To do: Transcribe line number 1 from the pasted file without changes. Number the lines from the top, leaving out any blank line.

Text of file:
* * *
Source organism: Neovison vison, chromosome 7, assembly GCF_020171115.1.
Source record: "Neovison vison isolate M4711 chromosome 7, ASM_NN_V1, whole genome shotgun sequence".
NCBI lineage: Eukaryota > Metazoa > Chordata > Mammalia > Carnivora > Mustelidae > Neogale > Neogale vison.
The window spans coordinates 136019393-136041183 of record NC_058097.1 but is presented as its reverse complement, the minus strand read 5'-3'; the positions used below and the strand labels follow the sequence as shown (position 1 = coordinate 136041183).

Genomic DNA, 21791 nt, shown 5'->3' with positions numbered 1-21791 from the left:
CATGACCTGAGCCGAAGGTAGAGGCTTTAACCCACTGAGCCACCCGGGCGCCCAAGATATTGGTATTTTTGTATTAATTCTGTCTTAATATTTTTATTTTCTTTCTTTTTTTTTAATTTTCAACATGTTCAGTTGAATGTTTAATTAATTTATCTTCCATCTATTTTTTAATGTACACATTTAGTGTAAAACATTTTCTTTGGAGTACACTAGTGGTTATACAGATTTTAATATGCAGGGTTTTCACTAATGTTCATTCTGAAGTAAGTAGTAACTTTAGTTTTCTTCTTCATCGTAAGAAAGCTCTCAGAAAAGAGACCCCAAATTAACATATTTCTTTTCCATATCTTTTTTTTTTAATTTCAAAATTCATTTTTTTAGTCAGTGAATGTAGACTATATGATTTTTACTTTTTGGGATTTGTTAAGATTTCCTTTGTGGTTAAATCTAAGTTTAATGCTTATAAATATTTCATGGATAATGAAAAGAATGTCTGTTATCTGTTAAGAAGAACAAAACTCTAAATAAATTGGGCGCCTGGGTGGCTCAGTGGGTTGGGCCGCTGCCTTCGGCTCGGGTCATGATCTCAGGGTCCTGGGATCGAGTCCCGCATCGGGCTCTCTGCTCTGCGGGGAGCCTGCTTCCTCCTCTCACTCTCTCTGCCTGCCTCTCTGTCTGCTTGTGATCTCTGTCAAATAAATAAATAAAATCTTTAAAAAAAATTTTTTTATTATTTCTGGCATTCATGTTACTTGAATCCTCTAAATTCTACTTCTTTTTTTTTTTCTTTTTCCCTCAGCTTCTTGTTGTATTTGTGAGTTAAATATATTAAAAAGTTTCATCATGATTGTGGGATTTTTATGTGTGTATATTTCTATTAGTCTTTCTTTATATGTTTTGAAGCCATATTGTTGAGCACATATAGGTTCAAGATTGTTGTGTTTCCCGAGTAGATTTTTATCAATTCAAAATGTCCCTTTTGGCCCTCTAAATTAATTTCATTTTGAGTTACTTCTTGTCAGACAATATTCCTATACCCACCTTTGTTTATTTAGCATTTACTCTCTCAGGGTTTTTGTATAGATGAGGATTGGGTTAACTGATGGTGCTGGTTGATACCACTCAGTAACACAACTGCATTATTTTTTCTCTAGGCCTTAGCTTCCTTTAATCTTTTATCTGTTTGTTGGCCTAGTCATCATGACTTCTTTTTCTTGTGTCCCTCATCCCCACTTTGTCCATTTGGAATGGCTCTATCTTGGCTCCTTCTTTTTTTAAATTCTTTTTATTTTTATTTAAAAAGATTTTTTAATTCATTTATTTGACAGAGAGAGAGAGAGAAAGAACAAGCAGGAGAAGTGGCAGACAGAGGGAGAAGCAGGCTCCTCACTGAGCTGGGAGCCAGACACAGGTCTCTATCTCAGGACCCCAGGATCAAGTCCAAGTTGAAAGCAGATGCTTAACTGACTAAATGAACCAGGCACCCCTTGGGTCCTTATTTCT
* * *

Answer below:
Source organism: Neovison vison, chromosome 7, assembly GCF_020171115.1.